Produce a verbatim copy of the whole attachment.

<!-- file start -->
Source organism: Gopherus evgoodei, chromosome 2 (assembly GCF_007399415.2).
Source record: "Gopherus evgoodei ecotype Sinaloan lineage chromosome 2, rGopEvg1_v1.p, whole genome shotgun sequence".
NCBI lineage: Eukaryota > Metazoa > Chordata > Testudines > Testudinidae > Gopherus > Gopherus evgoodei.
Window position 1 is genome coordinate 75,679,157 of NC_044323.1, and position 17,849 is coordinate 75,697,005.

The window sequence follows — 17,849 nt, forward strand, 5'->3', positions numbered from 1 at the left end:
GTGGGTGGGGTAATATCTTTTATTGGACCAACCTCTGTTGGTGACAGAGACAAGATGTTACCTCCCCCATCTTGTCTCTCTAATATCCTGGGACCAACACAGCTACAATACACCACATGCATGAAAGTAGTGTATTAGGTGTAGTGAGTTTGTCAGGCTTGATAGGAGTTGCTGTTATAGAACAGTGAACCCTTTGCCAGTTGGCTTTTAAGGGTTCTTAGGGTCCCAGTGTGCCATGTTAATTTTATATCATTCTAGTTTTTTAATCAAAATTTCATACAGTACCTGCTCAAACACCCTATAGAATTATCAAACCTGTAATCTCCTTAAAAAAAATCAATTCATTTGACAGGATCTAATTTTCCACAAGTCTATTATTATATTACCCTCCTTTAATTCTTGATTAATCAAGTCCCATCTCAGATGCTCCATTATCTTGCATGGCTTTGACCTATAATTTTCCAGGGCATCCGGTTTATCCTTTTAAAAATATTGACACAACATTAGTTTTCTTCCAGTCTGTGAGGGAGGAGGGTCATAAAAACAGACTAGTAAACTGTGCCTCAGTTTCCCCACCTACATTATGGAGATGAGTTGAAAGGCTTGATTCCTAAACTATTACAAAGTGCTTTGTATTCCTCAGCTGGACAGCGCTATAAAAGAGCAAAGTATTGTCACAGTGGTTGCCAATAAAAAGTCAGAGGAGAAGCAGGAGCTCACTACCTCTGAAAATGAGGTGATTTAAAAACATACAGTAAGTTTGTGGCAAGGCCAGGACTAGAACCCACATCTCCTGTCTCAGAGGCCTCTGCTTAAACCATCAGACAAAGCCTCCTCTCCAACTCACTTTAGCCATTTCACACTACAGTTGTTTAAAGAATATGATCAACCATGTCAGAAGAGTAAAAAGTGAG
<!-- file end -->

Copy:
Source organism: Gopherus evgoodei, chromosome 2 (assembly GCF_007399415.2).
Source record: "Gopherus evgoodei ecotype Sinaloan lineage chromosome 2, rGopEvg1_v1.p, whole genome shotgun sequence".
NCBI lineage: Eukaryota > Metazoa > Chordata > Testudines > Testudinidae > Gopherus > Gopherus evgoodei.
Window position 1 is genome coordinate 75,679,157 of NC_044323.1, and position 17,849 is coordinate 75,697,005.

The window sequence follows — 17,849 nt, forward strand, 5'->3', positions numbered from 1 at the left end:
GTGGGTGGGGTAATATCTTTTATTGGACCAACCTCTGTTGGTGACAGAGACAAGATGTTACCTCCCCCATCTTGTCTCTCTAATATCCTGGGACCAACACAGCTACAATACACCACATGCATGAAAGTAGTGTATTAGGTGTAGTGAGTTTGTCAGGCTTGATAGGAGTTGCTGTTATAGAACAGTGAACCCTTTGCCAGTTGGCTTTTAAGGGTTCTTAGGGTCCCAGTGTGCCATGTTAATTTTATATCATTCTAGTTTTTTAATCAAAATTTCATACAGTACCTGCTCAAACACCCTATAGAATTATCAAACCTGTAATCTCCTTAAAAAAAATCAATTCATTTGACAGGATCTAATTTTCCACAAGTCTATTATTATATTACCCTCCTTTAATTCTTGATTAATCAAGTCCCATCTCAGATGCTCCATTATCTTGCATGGCTTTGACCTATAATTTTCCAGGGCATCCGGTTTATCCTTTTAAAAATATTGACACAACATTAGTTTTCTTCCAGTCTGTGAGGGAGGAGGGTCATAAAAACAGACTAGTAAACTGTGCCTCAGTTTCCCCACCTACATTATGGAGATGAGTTGAAAGGCTTGATTCCTAAACTATTACAAAGTGCTTTGTATTCCTCAGCTGGACAGCGCTATAAAAGAGCAAAGTATTGTCACAGTGGTTGCCAATAAAAAGTCAGAGGAGAAGCAGGAGCTCACTACCTCTGAAAATGAGGTGATTTAAAAACATACAGTAAGTTTGTGGCAAGGCCAGGACTAGAACCCACATCTCCTGTCTCAGAGGCCTCTGCTTAAACCATCAGACAAAGCCTCCTCTCCAACTCACTTTAGCCATTTCACACTACAGTTGTTTAAAGAATATGATCAACCATGTCAGAAGAGTAAAAAGTGAG